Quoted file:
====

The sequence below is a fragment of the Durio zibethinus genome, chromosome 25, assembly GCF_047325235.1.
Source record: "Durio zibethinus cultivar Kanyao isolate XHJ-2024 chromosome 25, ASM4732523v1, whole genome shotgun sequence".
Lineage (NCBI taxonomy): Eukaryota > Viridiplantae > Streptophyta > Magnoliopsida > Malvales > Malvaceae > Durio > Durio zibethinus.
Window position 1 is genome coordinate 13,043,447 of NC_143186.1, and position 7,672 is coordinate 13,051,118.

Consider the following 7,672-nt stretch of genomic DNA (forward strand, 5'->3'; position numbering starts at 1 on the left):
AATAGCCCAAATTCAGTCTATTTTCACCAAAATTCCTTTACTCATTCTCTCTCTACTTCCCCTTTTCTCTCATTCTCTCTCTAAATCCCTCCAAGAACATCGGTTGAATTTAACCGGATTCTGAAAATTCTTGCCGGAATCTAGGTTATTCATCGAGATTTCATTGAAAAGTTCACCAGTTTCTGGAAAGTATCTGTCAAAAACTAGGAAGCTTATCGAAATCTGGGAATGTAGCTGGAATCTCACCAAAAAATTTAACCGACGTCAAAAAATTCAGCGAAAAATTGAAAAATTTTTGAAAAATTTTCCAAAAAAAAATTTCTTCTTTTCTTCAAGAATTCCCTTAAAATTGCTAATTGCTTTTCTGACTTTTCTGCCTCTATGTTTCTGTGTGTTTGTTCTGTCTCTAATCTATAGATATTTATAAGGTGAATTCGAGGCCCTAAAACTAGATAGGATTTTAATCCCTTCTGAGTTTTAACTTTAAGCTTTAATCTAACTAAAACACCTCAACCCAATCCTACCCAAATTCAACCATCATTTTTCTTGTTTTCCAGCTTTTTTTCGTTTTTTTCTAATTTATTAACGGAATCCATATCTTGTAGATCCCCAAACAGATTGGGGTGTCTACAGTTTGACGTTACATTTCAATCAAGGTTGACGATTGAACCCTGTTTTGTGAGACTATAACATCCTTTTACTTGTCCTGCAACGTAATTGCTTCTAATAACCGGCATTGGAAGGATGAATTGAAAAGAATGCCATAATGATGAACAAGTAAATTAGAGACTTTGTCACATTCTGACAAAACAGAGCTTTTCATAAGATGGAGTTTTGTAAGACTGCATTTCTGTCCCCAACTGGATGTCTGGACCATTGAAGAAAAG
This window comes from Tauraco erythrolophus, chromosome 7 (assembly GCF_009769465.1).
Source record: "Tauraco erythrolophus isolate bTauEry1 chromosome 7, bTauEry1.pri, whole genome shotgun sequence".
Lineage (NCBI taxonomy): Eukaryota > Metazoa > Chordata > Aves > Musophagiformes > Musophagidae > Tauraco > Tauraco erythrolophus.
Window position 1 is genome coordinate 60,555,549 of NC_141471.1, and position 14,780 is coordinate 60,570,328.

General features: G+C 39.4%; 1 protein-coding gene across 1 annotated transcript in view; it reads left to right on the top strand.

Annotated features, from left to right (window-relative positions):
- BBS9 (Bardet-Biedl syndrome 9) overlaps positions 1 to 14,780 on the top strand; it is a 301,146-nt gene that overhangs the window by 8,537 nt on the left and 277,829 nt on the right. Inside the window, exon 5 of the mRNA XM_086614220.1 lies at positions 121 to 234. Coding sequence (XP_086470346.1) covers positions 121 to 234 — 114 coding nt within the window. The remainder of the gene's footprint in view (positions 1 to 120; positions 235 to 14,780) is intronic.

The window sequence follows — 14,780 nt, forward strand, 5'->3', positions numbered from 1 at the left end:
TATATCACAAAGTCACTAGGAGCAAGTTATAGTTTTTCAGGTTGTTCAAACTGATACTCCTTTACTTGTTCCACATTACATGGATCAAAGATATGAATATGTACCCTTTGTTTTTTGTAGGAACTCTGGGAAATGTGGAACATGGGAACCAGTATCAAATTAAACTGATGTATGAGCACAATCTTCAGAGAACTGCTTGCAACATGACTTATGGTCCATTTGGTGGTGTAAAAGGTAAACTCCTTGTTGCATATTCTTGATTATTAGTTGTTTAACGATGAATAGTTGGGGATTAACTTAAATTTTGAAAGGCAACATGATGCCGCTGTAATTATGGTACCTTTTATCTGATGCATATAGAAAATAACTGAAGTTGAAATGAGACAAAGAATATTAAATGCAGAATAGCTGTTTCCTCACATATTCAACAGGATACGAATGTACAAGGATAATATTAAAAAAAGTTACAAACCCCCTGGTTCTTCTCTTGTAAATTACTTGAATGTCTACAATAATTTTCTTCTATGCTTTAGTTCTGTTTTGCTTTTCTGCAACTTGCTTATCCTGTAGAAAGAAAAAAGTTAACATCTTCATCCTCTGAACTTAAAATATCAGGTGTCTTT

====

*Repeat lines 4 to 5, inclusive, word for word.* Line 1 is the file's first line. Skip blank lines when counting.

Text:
Window position 1 is genome coordinate 13,043,447 of NC_143186.1, and position 7,672 is coordinate 13,051,118.

Consider the following 7,672-nt stretch of genomic DNA (forward strand, 5'->3'; position numbering starts at 1 on the left):